Fincher could have chosen to show us the backs of the the victims being pierced by the giant knife of the Zodiac Killer.  We could have seen blood splattering all over the place. Instead Fincher keeps us on the faces of the couple. They do not lose their humanity as the attack occurs. And that is why this scene works so well.

In your traditional horror film, humanity is stripped from the victims. We want to see them smashed, bashed, sliced, and crushed in crazy new ways. The killer becomes the hero. We root for them. How are they going to dish out the pain? Much like how we turn our heads as we drive to see the aftermath of car crashes, we watch horror films to see blood and gore. We want those stupid people to get what is coming to them.

Take this scene from Jason X.

Does anyone care about this blonde as her face is frozen and then smashed to pieces? We aren’t supposed to. She’s attractive but the lure and appeal of this franchise is the murder of attractive young teenagers. She is killed and then thrown away unceremoniously. She becomes an object for the audience’s blood lust.

These two films are wildly different in execution and concept but that is why I am comparing and contrasting them. They do both have the same job of trying to engage the audience using horror.

To go back to scene from Zodiac, Fincher does not give the audience a chance to turn the Zodiac Killer into a hero. The sound of the knife entering and exiting their bodies is terrifying. It’s unnerving to watch the couple’s reactions to the attack. No score is played underneath the attacks. The events play out like they did on September 27th, 1969. All we hear are the sounds of nature, the knife stabs, and the screams of the victims.

If one is to succeed at horrifying the audience, they must allow the victims of violence to retain their humanity.

 

When’s It’s Over, It’s Over.

Posted in Writing with tags , , , , , on January 29, 2016 by dakofman

The ending to The Matrix is so freaking awesome.

We go full circle from the beginning. Call backs to the opening scene can be a cheap narrative device but not here.  Neo completes his character arc, but the conflict of the story is not fully resolved. The war isn’t won yet. The human race is still enslaved by the robots. But as he takes off in the air, we know that he’s going to do it. He’ll save everyone because anything is possible if Neo can fly.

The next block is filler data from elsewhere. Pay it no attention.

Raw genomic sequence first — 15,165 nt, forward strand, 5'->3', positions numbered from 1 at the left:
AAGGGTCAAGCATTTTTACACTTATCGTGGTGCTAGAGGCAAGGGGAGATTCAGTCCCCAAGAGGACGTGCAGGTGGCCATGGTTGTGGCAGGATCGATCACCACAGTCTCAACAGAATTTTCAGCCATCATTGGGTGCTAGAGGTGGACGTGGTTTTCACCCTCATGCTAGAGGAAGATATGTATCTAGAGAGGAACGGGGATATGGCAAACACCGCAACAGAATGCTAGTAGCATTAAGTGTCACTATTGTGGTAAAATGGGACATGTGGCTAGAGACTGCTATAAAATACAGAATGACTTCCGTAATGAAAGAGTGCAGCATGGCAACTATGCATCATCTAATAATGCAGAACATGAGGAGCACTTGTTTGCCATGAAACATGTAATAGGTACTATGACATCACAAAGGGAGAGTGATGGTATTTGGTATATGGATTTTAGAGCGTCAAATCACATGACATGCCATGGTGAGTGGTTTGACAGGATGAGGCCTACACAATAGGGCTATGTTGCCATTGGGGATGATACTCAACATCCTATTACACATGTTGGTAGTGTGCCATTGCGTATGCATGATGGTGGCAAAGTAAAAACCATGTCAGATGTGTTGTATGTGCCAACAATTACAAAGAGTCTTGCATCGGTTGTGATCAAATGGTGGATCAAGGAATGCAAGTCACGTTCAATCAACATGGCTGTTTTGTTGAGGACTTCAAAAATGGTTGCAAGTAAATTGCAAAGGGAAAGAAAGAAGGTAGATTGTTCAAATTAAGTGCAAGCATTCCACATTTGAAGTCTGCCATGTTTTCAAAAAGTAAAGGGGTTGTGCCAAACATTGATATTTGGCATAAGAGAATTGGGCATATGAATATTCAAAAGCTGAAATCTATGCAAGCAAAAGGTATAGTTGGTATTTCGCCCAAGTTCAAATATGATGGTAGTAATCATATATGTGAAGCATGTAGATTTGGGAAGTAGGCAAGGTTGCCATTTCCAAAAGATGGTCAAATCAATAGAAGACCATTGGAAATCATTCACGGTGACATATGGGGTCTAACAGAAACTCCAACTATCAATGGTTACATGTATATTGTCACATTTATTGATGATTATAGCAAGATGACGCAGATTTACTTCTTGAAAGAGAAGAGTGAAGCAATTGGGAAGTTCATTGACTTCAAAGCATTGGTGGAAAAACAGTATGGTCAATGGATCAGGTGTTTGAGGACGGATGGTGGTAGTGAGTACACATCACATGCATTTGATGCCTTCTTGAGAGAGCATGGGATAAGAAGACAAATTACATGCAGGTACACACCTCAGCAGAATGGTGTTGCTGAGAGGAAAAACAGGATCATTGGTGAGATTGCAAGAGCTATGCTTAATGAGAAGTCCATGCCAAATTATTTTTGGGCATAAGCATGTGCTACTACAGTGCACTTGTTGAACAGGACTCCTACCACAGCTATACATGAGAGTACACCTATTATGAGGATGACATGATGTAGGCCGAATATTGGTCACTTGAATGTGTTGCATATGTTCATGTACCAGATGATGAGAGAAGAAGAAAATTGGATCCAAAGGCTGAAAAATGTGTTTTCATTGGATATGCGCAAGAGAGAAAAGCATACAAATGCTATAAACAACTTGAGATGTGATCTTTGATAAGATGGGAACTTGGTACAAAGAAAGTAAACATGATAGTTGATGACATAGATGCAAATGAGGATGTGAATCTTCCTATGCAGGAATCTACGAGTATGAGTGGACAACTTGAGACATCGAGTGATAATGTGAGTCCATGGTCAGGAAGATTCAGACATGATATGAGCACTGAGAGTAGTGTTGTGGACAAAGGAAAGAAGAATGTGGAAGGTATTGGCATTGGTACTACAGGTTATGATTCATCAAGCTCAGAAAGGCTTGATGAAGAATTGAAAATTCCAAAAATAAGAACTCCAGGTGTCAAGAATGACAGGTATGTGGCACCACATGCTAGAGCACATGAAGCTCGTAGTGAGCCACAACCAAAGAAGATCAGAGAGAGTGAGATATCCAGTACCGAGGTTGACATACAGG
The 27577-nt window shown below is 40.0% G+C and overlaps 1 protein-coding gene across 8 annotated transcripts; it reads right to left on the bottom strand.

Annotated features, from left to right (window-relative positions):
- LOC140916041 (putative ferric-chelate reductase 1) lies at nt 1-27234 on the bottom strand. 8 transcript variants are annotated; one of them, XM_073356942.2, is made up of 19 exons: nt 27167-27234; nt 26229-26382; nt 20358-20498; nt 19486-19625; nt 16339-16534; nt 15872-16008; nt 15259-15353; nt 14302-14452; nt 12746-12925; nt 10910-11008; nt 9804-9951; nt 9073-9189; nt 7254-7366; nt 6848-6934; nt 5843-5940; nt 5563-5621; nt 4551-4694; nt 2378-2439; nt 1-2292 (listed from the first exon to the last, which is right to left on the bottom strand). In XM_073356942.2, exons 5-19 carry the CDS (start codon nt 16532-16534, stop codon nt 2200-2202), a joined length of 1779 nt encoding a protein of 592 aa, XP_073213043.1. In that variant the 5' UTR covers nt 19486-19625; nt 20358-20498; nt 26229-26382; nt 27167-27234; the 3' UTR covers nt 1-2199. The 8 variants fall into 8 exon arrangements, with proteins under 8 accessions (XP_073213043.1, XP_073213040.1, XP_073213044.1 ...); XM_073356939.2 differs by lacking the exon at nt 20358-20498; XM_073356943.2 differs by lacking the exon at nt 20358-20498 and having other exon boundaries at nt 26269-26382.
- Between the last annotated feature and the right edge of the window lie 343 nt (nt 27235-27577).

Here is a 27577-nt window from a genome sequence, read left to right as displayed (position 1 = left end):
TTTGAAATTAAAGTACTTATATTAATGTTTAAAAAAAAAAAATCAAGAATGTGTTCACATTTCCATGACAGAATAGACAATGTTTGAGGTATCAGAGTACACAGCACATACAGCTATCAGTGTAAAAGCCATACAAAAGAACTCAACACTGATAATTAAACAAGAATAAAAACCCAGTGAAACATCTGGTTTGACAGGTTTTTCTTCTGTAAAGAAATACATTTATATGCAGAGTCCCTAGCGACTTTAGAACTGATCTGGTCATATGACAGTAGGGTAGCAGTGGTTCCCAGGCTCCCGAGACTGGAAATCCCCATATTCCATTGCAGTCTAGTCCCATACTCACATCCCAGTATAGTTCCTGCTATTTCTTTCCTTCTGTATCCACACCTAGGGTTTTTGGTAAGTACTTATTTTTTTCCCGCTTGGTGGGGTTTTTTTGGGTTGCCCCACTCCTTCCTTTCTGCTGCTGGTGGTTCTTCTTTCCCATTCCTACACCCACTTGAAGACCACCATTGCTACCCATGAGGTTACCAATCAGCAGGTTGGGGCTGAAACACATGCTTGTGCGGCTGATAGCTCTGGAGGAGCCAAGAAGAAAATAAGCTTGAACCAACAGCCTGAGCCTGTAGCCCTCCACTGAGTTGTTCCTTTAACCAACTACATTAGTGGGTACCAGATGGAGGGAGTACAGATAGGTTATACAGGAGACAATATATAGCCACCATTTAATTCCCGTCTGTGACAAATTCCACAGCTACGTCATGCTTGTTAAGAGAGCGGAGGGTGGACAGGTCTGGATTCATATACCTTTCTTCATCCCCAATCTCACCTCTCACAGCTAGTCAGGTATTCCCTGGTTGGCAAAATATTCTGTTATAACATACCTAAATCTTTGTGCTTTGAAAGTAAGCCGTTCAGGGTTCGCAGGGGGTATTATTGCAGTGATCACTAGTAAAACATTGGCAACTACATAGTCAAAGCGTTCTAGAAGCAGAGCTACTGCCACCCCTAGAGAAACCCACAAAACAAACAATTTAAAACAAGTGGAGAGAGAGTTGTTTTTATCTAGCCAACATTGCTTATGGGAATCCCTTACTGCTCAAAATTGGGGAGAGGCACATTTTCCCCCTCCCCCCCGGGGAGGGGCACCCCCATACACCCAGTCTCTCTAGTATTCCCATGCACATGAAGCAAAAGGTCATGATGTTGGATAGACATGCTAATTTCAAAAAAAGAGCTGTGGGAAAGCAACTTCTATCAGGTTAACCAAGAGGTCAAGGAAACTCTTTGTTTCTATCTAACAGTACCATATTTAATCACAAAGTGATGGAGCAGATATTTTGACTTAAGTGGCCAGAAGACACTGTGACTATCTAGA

Here’s what it looked like on paper.

 

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It’s executed more effectively on the screen. The decision to cut the dialogue of the boy and his mom is a perfect example of less  meaning more.  “Men don’t fly.” was a good final line, but the music is a better fit.  I wonder if this scene was filmed and then changed later because it didn’t work.

I love this ending because the concept of The Matrix is fully realized. Neo can do anything. He’s gone from another guy trapped in the Matrix to the One. I love this ending so much I wish that there weren’t sequels to The Matrix.

The sequels have some intriguing concepts, but do not live up to the original. Seeing Neo flying around and fighting was not a thing I needed to see. I wouldn’t say the two other films were flat out garbage, but they leave a lot to be desired. Sometimes it’s best for films to stand alone.

The Anti-Climax

Posted in Writing with tags , , , , , , , , on January 22, 2016 by dakofman

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The Sopranos is arguably the greatest television show of all time and has arguably the most controversial final scene of any television series.

At the core of The Sopranos’s final scene is the anti-climax.

The audience comes into the scene at Holsten’s expecting that something must happen to Tony. This is the last scene of a long-running mob show. Someone has to get shot or arrested.  But if look at the scene with no such expectation, you see it is a scene of a man sitting down to have a meal with his family. His daughter is late and some unknown man continues to stare at him before heading into the bathroom. Then the scene is over as he looks up. Fade to black.

What we have here is Act One of a story with no Act Two or Three. The normal world of Tony Soprano eating with his family and then a stranger appears. What does he have in store for Tony? Why does he continue to stare at him? Does he shoot Tony after leaving the bathroom? We will never get those answers. I do not have much interest in the answers to those questions. But I do have a very vested interest in the power of the Fade to Black and the lack of finite resolution.

David Chase could have given us three other endings here. He could have had the stranger in the Member’s Only jacket blow Tony’s brains out in front of his family for the shocking ending. He could have had the cops burst in and arrest Tony. He could have had Tony’s daughter park her car neatly, join her family and send the show off on a warm message.

But he chose none of those paths. Instead, Fade to Black as a door opens. The abruptness of the ending is what gives it its lasting appeal. The audience’s expectations are shattered and it is for the better of the show. Would anyone discuss the ending to this day if Tony were shot in the head? Or arrested? I know of people who dislike the ending and thought it was a middle finger to the fans.

But it was anything but that. David Chase rewarded his audience’s intelligence with an enriching ending. I found the ending to be reflective of how events pan out in life. Often times in life, we do not get the answers that we seek. Yet we can still be satisfied with what happened.

I do not think every story should have an ambiguous ending like The Sopranos. It requires a certain build-up. Those who paid attention to The Sopranos can see why it had to end the way it did. The abruptness of death is referenced throughout the final season.

There are lazy writers who write ambiguous endings because they don’t want to spend the time to figure out what the best ending for their story. They hide behind ambiguity and use it as a shield from criticism.

The anti-climatic ending can be a powerful story-telling tool in the right hands.